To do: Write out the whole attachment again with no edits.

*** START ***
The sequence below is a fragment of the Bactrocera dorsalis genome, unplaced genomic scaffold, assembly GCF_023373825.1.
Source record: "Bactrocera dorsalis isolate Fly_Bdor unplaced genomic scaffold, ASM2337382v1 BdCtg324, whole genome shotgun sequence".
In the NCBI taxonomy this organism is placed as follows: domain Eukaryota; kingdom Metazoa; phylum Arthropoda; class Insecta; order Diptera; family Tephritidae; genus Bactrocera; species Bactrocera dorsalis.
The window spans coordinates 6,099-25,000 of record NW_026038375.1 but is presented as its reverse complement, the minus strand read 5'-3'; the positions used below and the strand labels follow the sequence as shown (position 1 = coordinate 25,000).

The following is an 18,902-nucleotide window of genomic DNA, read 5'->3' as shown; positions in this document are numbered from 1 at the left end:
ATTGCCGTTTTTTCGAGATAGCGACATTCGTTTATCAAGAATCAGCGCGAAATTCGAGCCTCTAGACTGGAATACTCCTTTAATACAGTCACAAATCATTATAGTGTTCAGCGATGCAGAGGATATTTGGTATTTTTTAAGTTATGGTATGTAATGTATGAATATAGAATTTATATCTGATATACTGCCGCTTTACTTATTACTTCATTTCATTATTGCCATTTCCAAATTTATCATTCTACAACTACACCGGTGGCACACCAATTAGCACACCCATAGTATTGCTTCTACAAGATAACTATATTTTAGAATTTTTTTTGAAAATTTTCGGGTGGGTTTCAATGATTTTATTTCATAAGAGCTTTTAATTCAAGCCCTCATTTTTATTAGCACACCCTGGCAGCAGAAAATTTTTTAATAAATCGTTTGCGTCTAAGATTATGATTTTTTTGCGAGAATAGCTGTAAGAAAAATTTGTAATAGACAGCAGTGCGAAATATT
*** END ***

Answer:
The sequence below is a fragment of the Bactrocera dorsalis genome, unplaced genomic scaffold, assembly GCF_023373825.1.
Source record: "Bactrocera dorsalis isolate Fly_Bdor unplaced genomic scaffold, ASM2337382v1 BdCtg324, whole genome shotgun sequence".
In the NCBI taxonomy this organism is placed as follows: domain Eukaryota; kingdom Metazoa; phylum Arthropoda; class Insecta; order Diptera; family Tephritidae; genus Bactrocera; species Bactrocera dorsalis.
The window spans coordinates 6,099-25,000 of record NW_026038375.1 but is presented as its reverse complement, the minus strand read 5'-3'; the positions used below and the strand labels follow the sequence as shown (position 1 = coordinate 25,000).

The following is an 18,902-nucleotide window of genomic DNA, read 5'->3' as shown; positions in this document are numbered from 1 at the left end:
ATTGCCGTTTTTTCGAGATAGCGACATTCGTTTATCAAGAATCAGCGCGAAATTCGAGCCTCTAGACTGGAATACTCCTTTAATACAGTCACAAATCATTATAGTGTTCAGCGATGCAGAGGATATTTGGTATTTTTTAAGTTATGGTATGTAATGTATGAATATAGAATTTATATCTGATATACTGCCGCTTTACTTATTACTTCATTTCATTATTGCCATTTCCAAATTTATCATTCTACAACTACACCGGTGGCACACCAATTAGCACACCCATAGTATTGCTTCTACAAGATAACTATATTTTAGAATTTTTTTTGAAAATTTTCGGGTGGGTTTCAATGATTTTATTTCATAAGAGCTTTTAATTCAAGCCCTCATTTTTATTAGCACACCCTGGCAGCAGAAAATTTTTTAATAAATCGTTTGCGTCTAAGATTATGATTTTTTTGCGAGAATAGCTGTAAGAAAAATTTGTAATAGACAGCAGTGCGAAATATT